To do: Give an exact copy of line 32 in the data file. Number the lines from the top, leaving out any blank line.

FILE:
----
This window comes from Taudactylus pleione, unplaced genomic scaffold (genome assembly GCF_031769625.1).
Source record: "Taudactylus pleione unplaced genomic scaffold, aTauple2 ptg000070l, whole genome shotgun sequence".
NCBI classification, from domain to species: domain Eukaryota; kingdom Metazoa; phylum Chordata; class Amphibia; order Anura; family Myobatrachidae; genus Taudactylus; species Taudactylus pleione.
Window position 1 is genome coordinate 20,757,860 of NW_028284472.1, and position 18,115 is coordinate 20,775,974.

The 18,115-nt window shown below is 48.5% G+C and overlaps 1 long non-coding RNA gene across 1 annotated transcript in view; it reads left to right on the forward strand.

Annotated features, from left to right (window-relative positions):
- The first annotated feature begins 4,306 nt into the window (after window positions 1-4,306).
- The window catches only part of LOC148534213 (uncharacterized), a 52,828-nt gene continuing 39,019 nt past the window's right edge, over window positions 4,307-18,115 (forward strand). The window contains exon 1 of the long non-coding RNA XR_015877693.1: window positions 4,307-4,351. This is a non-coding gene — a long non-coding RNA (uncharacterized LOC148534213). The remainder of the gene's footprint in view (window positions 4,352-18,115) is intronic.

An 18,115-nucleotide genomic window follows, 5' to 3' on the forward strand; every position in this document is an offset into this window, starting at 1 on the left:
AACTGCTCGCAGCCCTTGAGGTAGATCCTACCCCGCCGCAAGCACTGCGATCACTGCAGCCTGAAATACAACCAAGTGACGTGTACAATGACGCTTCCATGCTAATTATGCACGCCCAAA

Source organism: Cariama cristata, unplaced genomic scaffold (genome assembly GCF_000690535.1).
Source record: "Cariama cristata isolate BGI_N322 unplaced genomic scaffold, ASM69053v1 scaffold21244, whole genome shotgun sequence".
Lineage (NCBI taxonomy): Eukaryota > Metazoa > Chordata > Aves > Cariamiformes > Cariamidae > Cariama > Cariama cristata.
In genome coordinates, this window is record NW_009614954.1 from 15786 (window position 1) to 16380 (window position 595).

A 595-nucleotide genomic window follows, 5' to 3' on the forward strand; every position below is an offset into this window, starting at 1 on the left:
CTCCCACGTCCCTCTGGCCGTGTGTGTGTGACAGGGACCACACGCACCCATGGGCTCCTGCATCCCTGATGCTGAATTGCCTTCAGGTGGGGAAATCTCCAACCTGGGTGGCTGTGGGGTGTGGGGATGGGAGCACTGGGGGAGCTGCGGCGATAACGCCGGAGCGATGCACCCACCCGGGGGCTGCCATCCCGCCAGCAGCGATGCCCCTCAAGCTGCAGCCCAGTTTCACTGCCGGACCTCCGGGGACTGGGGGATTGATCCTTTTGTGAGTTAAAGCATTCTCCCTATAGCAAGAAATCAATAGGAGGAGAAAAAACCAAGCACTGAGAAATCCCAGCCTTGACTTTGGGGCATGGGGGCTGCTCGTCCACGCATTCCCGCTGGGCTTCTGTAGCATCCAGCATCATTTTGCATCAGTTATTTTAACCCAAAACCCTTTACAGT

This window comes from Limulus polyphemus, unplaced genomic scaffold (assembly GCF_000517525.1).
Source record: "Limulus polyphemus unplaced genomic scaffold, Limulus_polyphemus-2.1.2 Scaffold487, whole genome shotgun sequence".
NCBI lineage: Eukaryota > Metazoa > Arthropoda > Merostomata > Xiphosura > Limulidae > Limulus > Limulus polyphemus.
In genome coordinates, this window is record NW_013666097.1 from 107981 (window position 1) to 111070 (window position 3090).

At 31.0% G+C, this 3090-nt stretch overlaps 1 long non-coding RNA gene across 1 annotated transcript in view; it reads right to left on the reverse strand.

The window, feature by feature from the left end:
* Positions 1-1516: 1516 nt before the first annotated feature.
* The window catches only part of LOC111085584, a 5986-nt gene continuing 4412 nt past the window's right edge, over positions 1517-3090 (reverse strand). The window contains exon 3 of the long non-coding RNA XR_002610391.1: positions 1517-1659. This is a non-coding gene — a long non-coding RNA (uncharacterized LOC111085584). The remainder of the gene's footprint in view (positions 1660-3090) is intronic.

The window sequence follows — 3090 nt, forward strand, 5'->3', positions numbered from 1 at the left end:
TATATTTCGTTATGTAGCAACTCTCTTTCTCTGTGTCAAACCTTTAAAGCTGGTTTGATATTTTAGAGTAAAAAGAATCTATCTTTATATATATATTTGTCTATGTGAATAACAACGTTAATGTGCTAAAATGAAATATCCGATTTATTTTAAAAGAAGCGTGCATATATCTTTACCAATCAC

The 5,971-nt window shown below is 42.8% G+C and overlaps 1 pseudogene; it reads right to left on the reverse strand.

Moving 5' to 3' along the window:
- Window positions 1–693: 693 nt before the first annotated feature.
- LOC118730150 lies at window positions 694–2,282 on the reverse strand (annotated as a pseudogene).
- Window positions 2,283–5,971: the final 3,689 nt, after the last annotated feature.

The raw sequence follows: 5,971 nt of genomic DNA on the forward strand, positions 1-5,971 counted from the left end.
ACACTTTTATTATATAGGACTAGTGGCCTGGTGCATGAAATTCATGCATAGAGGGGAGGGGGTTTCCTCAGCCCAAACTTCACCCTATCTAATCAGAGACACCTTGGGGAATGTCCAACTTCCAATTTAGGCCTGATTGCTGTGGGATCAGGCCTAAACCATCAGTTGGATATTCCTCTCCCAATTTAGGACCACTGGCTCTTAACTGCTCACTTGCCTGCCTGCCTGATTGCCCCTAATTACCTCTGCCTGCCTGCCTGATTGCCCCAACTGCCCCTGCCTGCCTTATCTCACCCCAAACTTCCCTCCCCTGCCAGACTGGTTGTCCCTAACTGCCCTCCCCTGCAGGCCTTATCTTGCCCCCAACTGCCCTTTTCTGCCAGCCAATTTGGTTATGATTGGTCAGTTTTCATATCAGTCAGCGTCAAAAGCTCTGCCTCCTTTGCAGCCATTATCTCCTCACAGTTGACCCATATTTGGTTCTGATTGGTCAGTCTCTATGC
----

The raw sequence follows: 5,971 nt of genomic DNA on the forward strand, positions 1-5,971 counted from the left end.